Teaching introductory creative writing, I am often bombarded by acts of violence. This past semester, the stories my students wrote presented me with random shootings, stabbings, hit-and-runs, overdoses, and at least half-a-dozen other sorts of (I can only guess television-inspired) physical insults to their characters' persons. By the end of the semester I was begging them, "Please, please, no more bodies."
"But why?" they asked. "Violence is interesting. It's exciting. It heightens tension and does all the things stories are supposed to do, doesn't it?"
I had to admit, they had a point.
When I first began attempting to write stories, it never would have occurred to me to depict an act of violence. I'd grown up seeing it in movies, on television, on the evening news and in video games. Violence seemed an utterly un-literary aspect of human experience. And real writers, I thought, were far more interested in subtle, psychological conflicts, the quiet subtext of shifting emotions and allegiances than in physical trauma. It was a naive assumption, but I don't think I was alone in holding it. Of all the stories I read during the two years I spent earning my MFA, I can only think of a handful of stories where a character was hurt or altered in a physical, visceral way. There was a haunting story that began with a drowning, another piece that involved a plane crash, and these two stories, whatever flaws they might have had, stand out to me now as having a maturity and fearless quality so many others lacked. When I think back on my own early stories and those of many of my classmates, the ones that took place so much in characters' minds and so little in their physical world, I can't help but feel there's something as unsatisfactory in this omission of violence as in my younger students' mishandling of it.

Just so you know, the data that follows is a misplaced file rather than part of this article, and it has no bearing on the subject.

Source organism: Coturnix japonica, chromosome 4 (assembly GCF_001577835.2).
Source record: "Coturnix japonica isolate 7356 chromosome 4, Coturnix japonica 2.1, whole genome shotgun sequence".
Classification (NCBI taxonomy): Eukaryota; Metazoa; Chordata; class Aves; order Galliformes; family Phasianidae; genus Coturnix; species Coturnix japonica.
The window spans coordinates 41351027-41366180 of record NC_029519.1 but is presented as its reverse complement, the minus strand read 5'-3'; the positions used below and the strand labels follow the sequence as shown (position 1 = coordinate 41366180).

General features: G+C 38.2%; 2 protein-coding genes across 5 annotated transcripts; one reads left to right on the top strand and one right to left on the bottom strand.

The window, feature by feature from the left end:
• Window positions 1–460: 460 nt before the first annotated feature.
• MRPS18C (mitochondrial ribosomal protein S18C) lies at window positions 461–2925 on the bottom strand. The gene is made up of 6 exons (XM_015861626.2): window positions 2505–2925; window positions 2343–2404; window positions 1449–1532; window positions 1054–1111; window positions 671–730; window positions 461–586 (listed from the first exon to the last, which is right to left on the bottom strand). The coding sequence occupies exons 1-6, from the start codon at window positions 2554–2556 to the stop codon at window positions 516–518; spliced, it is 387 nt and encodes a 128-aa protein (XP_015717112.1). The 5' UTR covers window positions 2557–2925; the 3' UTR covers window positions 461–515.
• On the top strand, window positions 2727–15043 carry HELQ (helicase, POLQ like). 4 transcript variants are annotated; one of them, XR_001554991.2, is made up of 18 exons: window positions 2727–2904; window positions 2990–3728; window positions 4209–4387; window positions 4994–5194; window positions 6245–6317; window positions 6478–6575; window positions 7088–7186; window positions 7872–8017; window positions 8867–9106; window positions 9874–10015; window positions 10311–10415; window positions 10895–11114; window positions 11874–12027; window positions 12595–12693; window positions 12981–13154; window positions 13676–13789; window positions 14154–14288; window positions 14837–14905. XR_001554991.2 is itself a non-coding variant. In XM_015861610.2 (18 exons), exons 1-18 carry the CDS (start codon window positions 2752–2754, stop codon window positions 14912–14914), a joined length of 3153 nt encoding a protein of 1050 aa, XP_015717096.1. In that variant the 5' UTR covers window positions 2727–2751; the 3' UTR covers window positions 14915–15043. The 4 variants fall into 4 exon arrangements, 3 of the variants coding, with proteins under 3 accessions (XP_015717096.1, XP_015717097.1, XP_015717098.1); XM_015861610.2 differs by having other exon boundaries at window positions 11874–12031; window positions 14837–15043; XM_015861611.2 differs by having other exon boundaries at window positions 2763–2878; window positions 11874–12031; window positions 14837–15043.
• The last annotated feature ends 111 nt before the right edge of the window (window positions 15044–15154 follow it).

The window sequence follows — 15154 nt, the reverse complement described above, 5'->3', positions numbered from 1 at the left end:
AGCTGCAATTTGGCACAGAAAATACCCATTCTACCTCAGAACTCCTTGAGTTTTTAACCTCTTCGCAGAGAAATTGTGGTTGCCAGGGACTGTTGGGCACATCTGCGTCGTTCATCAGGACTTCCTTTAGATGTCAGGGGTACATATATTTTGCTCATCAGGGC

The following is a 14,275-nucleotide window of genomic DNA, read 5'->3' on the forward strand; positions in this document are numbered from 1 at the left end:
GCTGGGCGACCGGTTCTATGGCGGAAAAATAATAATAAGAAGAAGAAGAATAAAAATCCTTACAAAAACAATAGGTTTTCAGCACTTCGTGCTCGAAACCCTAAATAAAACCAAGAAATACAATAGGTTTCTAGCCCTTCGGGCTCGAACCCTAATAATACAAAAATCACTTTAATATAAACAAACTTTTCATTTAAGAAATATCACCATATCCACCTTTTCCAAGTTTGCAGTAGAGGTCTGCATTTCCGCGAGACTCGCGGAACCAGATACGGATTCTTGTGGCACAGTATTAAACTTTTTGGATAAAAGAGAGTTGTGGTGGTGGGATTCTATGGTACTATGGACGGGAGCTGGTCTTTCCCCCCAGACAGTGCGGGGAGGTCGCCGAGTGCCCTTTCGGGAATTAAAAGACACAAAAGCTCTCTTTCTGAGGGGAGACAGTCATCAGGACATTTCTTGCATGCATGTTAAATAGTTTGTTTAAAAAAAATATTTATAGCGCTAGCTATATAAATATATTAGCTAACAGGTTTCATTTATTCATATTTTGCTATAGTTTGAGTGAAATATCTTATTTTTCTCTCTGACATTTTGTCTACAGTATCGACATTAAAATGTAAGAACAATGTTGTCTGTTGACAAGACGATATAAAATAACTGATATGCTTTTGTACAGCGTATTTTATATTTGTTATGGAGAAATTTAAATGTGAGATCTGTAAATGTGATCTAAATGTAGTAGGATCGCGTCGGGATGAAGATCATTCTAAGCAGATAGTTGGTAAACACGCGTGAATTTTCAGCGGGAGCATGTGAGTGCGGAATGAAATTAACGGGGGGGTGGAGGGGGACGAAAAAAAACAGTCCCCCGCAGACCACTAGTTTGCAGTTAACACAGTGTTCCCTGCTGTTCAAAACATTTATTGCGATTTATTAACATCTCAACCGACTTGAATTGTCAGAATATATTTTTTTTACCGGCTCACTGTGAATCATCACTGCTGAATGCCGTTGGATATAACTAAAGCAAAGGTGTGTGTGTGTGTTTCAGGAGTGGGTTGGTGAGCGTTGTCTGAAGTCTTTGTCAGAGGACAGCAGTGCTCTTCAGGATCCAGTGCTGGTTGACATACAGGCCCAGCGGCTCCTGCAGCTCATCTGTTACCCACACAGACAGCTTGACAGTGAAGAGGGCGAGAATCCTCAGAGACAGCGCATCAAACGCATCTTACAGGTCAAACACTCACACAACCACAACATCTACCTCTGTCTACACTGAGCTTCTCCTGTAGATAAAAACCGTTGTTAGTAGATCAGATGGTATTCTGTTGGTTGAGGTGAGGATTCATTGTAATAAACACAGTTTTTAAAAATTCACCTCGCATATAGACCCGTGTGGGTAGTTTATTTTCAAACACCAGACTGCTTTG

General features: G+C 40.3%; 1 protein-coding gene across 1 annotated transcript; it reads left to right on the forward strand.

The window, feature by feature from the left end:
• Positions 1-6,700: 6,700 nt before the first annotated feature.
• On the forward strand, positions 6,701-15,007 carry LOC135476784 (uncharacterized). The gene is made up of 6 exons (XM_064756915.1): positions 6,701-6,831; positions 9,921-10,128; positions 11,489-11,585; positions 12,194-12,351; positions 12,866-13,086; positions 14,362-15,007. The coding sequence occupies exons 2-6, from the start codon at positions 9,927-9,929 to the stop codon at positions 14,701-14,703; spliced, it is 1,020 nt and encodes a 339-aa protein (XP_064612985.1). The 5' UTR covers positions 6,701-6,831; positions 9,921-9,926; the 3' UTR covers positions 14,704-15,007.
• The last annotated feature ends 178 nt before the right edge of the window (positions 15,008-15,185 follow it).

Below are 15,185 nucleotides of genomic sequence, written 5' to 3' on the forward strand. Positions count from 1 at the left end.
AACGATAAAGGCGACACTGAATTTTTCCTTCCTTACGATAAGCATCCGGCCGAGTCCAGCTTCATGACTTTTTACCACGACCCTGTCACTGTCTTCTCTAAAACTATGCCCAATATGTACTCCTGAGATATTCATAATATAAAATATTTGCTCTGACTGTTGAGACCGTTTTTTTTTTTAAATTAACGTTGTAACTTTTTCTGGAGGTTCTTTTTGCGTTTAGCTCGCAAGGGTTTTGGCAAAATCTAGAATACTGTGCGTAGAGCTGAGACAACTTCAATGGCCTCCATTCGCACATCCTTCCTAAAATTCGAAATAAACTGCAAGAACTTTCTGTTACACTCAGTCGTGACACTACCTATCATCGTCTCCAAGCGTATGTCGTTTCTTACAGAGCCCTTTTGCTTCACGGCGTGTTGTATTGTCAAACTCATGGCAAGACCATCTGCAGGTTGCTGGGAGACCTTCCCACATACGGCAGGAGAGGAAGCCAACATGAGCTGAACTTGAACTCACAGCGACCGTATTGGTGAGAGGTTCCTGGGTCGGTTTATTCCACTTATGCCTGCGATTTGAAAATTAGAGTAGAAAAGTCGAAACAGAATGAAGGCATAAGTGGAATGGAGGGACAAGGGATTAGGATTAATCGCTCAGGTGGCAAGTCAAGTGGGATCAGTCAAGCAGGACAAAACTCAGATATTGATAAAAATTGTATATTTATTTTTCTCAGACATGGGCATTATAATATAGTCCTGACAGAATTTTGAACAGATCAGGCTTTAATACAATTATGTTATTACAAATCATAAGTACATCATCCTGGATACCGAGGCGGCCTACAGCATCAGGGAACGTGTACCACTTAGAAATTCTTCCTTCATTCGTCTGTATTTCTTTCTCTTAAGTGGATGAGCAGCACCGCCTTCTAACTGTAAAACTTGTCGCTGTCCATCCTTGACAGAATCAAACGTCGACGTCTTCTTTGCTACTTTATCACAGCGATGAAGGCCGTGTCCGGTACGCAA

It took me a long time to begin exploring violence in my own fiction. I was terribly afraid of over-reaching or appropriating something that wasn't mine. But when I finally did begin to engage the material, to explore characters who were facing physical strains or insults or traumas, exploring for example destructive acts of arson or of sexual assault as I do in forthcoming stories, something seemed to click into place and the emotional and psychological struggles I was so intent on describing yielded to me in a way they never had before. Perhaps it's a simple matter of reflecting reality as fully as possible. We live in a country that has been at war for the past ten years and continues to be at war with itself. Homes, households, neighborhoods, entire cities, disintegrate and decay around us. Our own bodies do the same. As I write this, I'm mourning a friend who was unable to recover from a double lung transplant, a procedure that, though performed within a cold medical setting, could not be more violent. Though I, myself, am luckier, and have been blessed with health, I birthed my children into the world as mothers often do in blood and pain. Life itself begins in violence, one body struggling against another, and for far too many it ends the same way.
The problem then, or immaturity, in my students' fiction is not that it is too violent but that the violence has been too sanitized, too tamed into a generic, pre-packaged mold, and so it can't yield the kind of interesting questions or meditations readers crave, and writers must eventually confront.